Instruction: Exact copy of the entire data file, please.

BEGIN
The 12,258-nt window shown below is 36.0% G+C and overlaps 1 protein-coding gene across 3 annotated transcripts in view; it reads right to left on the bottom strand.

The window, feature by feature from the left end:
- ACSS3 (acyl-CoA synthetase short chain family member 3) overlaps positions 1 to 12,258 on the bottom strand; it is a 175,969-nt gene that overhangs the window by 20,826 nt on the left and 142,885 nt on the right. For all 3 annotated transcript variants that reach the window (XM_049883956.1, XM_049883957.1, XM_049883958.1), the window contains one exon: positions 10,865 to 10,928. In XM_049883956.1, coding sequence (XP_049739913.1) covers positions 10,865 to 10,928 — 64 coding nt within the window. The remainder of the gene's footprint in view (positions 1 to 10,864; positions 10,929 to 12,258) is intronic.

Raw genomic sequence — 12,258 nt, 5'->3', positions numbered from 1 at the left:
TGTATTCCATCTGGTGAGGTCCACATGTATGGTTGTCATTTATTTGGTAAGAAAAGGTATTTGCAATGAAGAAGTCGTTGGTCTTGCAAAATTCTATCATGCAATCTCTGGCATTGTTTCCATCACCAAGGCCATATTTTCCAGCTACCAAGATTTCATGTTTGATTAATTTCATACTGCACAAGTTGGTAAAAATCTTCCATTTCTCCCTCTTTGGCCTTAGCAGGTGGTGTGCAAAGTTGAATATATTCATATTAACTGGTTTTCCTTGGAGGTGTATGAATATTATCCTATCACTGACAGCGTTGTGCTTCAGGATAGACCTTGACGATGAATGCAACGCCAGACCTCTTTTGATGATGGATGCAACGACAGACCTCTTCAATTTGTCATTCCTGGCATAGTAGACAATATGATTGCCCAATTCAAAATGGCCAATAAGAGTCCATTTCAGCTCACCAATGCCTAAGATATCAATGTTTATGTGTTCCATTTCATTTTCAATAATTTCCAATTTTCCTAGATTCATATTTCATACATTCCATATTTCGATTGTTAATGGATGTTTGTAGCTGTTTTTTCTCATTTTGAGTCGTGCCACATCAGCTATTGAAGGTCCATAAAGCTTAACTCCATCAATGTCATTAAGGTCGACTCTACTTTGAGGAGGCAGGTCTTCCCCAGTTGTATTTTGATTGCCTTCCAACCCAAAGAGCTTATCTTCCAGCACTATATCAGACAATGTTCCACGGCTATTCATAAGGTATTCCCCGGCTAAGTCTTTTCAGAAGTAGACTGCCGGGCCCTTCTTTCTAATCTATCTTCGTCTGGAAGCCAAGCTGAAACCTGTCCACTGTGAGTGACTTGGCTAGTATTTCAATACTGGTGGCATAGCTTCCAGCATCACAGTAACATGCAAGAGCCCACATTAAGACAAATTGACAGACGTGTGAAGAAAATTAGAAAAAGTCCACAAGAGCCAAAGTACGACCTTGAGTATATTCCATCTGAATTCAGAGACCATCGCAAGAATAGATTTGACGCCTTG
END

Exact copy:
The 12,258-nt window shown below is 36.0% G+C and overlaps 1 protein-coding gene across 3 annotated transcripts in view; it reads right to left on the bottom strand.

The window, feature by feature from the left end:
- ACSS3 (acyl-CoA synthetase short chain family member 3) overlaps positions 1 to 12,258 on the bottom strand; it is a 175,969-nt gene that overhangs the window by 20,826 nt on the left and 142,885 nt on the right. For all 3 annotated transcript variants that reach the window (XM_049883956.1, XM_049883957.1, XM_049883958.1), the window contains one exon: positions 10,865 to 10,928. In XM_049883956.1, coding sequence (XP_049739913.1) covers positions 10,865 to 10,928 — 64 coding nt within the window. The remainder of the gene's footprint in view (positions 1 to 10,864; positions 10,929 to 12,258) is intronic.

Raw genomic sequence — 12,258 nt, 5'->3', positions numbered from 1 at the left:
TGTATTCCATCTGGTGAGGTCCACATGTATGGTTGTCATTTATTTGGTAAGAAAAGGTATTTGCAATGAAGAAGTCGTTGGTCTTGCAAAATTCTATCATGCAATCTCTGGCATTGTTTCCATCACCAAGGCCATATTTTCCAGCTACCAAGATTTCATGTTTGATTAATTTCATACTGCACAAGTTGGTAAAAATCTTCCATTTCTCCCTCTTTGGCCTTAGCAGGTGGTGTGCAAAGTTGAATATATTCATATTAACTGGTTTTCCTTGGAGGTGTATGAATATTATCCTATCACTGACAGCGTTGTGCTTCAGGATAGACCTTGACGATGAATGCAACGCCAGACCTCTTTTGATGATGGATGCAACGACAGACCTCTTCAATTTGTCATTCCTGGCATAGTAGACAATATGATTGCCCAATTCAAAATGGCCAATAAGAGTCCATTTCAGCTCACCAATGCCTAAGATATCAATGTTTATGTGTTCCATTTCATTTTCAATAATTTCCAATTTTCCTAGATTCATATTTCATACATTCCATATTTCGATTGTTAATGGATGTTTGTAGCTGTTTTTTCTCATTTTGAGTCGTGCCACATCAGCTATTGAAGGTCCATAAAGCTTAACTCCATCAATGTCATTAAGGTCGACTCTACTTTGAGGAGGCAGGTCTTCCCCAGTTGTATTTTGATTGCCTTCCAACCCAAAGAGCTTATCTTCCAGCACTATATCAGACAATGTTCCACGGCTATTCATAAGGTATTCCCCGGCTAAGTCTTTTCAGAAGTAGACTGCCGGGCCCTTCTTTCTAATCTATCTTCGTCTGGAAGCCAAGCTGAAACCTGTCCACTGTGAGTGACTTGGCTAGTATTTCAATACTGGTGGCATAGCTTCCAGCATCACAGTAACATGCAAGAGCCCACATTAAGACAAATTGACAGACGTGTGAAGAAAATTAGAAAAAGTCCACAAGAGCCAAAGTACGACCTTGAGTATATTCCATCTGAATTCAGAGACCATCGCAAGAATAGATTTGACGCCTTG